In my previous article, I wrote about a number of giant figures whose ideas in many ways, formed the foundations for much of what we see today as best practice in the early years. In this article, I wish to look at the ideas of four more giant figures who challenged the thinking of their time and came to influence how we now think about children’s learning and development: Rudolf Steiner, John Dewey, Maria Montessori and Susan Isaacs. Though different, their ideas have, nevertheless, provided us with wonderful insights into the minds of young children that continue to fascinate.

RUDOLF STEINER (1861 to 1925)
Rudolf founded his first school in the city of Stuttgart after being invited to do so by a wealthy industrialist named Waldorf Astoria, who at the time, owned a large cigarette factory and wanted a school where the children of his workers could be educated – hence the legacy by which Steiner schools are also sometimes known as Steiner-Waldorf schools. Currently, there are many Steiner schools throughout the world and despite the original philosophy remaining constant, many of these schools and settings have developed in different ways. I was fortunate enough to visit a wonderful Steiner setting some years ago and I was very taken by the sense of calm and the relaxed atmosphere in which children and adults worked closely alongside each other.

Rudolf viewed the purpose of education as that of responding to the evolving intellectual and emotional needs of children and learning as a continuous process, with practitioners applying patience as the process of learning in each child unfolds. Central to the Steiner-Waldorf tradition is the idea that young children learn through imitation; adults model behaviours that are beneficial to children’s learning, and imitation is seen as a natural process in children’s development. The tradition also embraces the notion of establishing and maintaining relationships between practitioners and children. It is possible to observe many elements of Steiner’s original thinking being applied by practitioners in early years settings today. We see imitation in children’s learning experiences, where adults take care to actively observe children and hold back from hurrying them in their natural development. Practitioners are sensitive to how children learn, the rate at which they learn and the types of activities and environments that facilitate natural learning, and they model behaviours that children imitate and learn from, giving them opportunities to develop relationships that encourage strong emotional growth; creativity is encouraged together with an appreciation of the natural world.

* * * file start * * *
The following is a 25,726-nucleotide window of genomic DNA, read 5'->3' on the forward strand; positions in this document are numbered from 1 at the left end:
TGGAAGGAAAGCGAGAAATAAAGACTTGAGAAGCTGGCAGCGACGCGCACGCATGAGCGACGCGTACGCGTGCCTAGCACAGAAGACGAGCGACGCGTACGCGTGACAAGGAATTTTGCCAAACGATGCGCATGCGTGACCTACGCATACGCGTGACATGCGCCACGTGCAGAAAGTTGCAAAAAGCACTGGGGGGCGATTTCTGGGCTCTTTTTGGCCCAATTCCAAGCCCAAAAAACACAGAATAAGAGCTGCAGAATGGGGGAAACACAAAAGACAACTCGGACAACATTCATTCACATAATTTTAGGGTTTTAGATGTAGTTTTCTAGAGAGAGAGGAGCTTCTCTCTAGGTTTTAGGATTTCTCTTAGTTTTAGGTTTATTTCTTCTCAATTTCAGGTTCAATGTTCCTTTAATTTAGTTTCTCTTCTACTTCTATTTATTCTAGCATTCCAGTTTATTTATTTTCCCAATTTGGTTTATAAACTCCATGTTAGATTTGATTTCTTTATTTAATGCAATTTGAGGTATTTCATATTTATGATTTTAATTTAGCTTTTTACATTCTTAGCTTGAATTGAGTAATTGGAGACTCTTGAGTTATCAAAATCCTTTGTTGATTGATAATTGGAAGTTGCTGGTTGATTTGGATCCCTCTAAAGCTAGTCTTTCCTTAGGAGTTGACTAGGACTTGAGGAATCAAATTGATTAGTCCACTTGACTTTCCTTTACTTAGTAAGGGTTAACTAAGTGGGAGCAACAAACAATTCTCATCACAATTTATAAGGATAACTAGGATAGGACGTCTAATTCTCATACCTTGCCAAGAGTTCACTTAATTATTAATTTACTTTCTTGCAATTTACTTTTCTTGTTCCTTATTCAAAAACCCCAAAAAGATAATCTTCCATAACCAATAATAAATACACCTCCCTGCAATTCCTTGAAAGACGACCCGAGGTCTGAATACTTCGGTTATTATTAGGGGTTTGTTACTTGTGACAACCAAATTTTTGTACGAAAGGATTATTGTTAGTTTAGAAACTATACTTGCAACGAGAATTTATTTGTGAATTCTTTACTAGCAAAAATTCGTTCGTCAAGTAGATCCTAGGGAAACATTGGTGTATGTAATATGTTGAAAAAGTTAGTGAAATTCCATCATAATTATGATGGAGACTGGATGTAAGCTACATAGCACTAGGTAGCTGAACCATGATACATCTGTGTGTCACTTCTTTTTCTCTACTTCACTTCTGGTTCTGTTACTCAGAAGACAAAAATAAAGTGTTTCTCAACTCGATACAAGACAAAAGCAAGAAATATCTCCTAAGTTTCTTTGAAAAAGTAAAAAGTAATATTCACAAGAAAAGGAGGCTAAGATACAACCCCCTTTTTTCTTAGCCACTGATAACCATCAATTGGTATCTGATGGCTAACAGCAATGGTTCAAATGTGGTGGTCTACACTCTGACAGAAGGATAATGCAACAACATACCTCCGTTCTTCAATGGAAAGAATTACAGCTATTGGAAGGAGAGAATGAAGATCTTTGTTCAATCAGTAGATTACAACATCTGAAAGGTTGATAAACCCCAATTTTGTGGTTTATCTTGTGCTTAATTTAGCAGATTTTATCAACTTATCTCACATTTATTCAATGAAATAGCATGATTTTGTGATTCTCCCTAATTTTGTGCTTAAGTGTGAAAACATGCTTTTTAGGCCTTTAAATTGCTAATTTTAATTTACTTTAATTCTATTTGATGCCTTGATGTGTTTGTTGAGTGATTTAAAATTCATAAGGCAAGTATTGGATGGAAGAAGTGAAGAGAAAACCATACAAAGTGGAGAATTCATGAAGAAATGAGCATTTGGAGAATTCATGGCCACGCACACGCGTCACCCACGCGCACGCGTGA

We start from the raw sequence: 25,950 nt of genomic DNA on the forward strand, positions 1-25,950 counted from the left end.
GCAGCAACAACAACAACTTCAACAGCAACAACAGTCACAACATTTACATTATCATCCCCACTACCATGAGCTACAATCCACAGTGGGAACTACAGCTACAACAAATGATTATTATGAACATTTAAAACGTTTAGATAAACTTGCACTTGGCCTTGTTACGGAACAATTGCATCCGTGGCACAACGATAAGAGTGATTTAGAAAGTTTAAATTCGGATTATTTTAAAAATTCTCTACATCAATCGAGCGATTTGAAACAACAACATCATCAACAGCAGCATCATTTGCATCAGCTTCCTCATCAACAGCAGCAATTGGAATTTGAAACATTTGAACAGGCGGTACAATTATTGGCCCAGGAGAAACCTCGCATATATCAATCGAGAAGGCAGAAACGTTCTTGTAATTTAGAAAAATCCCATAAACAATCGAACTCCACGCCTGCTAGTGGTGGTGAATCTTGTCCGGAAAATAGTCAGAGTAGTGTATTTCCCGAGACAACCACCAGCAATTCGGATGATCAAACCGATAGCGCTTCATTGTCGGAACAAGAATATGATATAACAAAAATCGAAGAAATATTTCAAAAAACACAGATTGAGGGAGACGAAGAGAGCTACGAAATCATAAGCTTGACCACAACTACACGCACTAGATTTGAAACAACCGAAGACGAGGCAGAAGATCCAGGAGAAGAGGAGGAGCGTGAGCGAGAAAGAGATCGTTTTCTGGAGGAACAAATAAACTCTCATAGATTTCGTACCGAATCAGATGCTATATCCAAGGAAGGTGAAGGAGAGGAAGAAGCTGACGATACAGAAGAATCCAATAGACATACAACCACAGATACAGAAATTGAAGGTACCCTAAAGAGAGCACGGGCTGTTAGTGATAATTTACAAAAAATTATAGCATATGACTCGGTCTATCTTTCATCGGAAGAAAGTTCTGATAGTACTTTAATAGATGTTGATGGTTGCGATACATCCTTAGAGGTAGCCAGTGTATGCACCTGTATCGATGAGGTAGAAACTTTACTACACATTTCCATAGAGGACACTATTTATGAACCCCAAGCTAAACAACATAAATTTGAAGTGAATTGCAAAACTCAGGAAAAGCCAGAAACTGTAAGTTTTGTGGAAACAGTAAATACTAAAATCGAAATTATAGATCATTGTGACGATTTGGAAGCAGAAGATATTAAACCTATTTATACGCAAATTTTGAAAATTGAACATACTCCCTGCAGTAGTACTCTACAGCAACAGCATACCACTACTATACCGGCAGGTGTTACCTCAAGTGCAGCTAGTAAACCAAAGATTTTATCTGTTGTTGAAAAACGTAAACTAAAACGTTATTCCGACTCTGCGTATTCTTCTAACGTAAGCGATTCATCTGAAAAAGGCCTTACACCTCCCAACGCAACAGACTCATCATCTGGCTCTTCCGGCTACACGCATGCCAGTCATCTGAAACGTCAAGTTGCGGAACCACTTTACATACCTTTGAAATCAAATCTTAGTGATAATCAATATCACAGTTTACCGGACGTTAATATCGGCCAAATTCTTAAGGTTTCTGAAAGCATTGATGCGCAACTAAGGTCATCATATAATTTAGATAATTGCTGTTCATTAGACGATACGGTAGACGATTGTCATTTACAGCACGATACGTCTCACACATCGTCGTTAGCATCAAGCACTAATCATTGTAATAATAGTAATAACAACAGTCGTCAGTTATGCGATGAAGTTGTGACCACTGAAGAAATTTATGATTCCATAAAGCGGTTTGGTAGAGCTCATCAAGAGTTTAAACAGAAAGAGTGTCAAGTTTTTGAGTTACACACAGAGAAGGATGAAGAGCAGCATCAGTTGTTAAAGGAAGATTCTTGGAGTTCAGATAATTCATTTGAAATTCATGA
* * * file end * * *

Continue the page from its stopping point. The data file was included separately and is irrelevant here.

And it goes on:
JOHN DEWEY (1859 to 1952)
John was born in the USA in the same year as the infamous western outlaw ‘Billy the Kid’ and when Queen Victoria was still monarch. John was a controversial figure and whilst his legacy has been embraced by many, it has also been rejected by others. It must be remembered that children’s learning at the time was defined by strict codes of behaviour, with lessons taking place in silence and children’s learning being mostly confined to memorising facts; early years education was poorly understood and even more poorly resourced. Many of John’s ideas were drawn from his ‘Laboratory Schools’, which he established in Chicago in 1896 for children from nursery age through to 12th grade, and he saw the school as an extension of the home. John believed that children require support with structuring their learning and he saw the role of teachers as that of being a guide and facilitator of new experiences. He believed that we should understand how children’s experiences impact on their learning as no two children learn from experiences in the same way. We can see examples of John’s ideas in many early years settings where practitioners work closely with parents and structure children’s learning in a way that the children gain new learning experiences, and where children are encouraged to take the lead in working on their own projects.

MARIA MONTESSORI (1870 to 1952)
Maria was born in Italy and was the first woman in that country to become a doctor. At 13 years of age, Maria chose to attend a single-sex school for boys as a means of educating herself to take up a career as an engineer. Maria took a special interest in working with children with learning difficulties who, at the time, were often thought to be uneducable; because of her success with these children, she was appointed Director of the Scuola Ortofrenica, one of a number of institutions that looked after children with mental health problems. Maria promoted the idea of children learning to look after themselves, as well as their environments, and the need for children to develop at their own pace and be encouraged to see learning as enjoyable. We can see examples of these ideas in all early years settings today.